uk, 2011). Quality Circles are a form of quality tool that are similar to Kaizen teams in that they play an integral role to any continuous improvement system such as TQM. Quality Circles are made up of knowledgeable humans that can review practices and suggest improvements.

B ; D Patterns would benefit from the use of quality circles within its organisation in order to share knowledge and limit error (Businessballs. co. uk, 2011). The Taguchi method is a structured approach for determining the best combination of inputs to produce a product. Developed by Genich Taguchi, this method encompasses robust quality design in that products should be designed to be of high quality and defect free. (University of Notre Dame, 2011).

Using statistical data its focus is on the success or failure of quality control using a quality loss function rather than on processes or inventory. B ; D Patterns could simply define their quality control procedures and how to assume success or failure at the outset for input into MRP without using complicated statistical formulae so that quality loss can be taken into account (Businessballs. co. uk, 2011). Following discussion of supply chain management and quality management methods, another important consideration is the Forrester Effect, also known as the Bullwhip Effect.

This is where small fluctuations in end customer demand result in the amplification of demand upstream. The term Bullwhip stems from a scenario whereby a small flick of the wrist at the handle will create a large crack of the whip at its tip. Excess inventory and excess stock is created by the Forrester Effect. Jay Forrester found the time between orders along the supply chain and lack of visibility of orders causes inaccurate decisions about orders (Mangan et al, 2008).The bullwhip effect usually flows up the supply chain, starting with the retailer, wholesaler, distributor, manufacturer and then the raw materials supplier. This effect can be observed through most supply chains across several industries; it occurs because the demand for goods is based on demand forecasts from companies, rather than actual consumer demand. As previously discussed, B ; D Patterns use MRP which focuses on lean manufacturing as with Just in time.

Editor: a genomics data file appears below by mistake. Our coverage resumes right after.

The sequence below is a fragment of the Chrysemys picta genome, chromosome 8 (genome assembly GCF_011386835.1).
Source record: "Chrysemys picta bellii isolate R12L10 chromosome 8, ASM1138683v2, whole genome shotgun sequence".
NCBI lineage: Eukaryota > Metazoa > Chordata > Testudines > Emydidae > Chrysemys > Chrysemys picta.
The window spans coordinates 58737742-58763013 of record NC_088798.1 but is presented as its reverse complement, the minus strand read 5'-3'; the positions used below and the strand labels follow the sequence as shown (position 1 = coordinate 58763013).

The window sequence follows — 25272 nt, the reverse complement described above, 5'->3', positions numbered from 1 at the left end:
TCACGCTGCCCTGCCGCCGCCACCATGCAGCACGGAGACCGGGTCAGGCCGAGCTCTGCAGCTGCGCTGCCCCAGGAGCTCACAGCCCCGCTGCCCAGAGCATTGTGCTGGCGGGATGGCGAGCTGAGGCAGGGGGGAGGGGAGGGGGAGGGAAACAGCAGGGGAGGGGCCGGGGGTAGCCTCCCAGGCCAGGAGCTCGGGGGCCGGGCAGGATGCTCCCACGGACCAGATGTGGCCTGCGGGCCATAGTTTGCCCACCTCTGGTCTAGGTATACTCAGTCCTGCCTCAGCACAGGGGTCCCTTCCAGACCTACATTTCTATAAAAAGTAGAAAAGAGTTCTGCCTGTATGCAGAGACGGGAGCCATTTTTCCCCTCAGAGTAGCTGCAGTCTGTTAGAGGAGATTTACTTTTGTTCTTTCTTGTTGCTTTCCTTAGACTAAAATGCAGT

All three methods use sales forecasts to determine demand for a product or service.If B ; D Patterns were to start to manufacture a new product then they would estimate demand of that product based on the current condition of the appropriate market. If the demand did not match the forecast and demand was lower than anticipated then the extra inventories would begin to increase causing companies closest to the consumer, in this instance Rolls Royce (AA) Aerospace, to decrease inventory which amplifies the extra inventory of each company up the supply chain, thus creating the Forrester Effect (Vitez, O, 2011).To minimise this risk, B ; D Patterns would need to manage the variation in consumer demand by using a JIT system alongside their MRP system. Toyota found this to be the case and instead of using the traditional MRP push system singularly, they felt a Kanban pull system working alongside the MRP system would be more beneficial to their operations (Bizcovering.

com, 2008).An alternative would be for B ; D Patterns to disregard the MRP and opt for a JIT system which is focused on inventories and implement a point of sale system. This would manage the fluctuations in consumer demand by allowing each company in the supply chain to process the information regarding products electronically. Consumer demand could then be analysed based on information provided by the point of sale system allowing operations managers to order more materials if required (Vitez, O, 2011).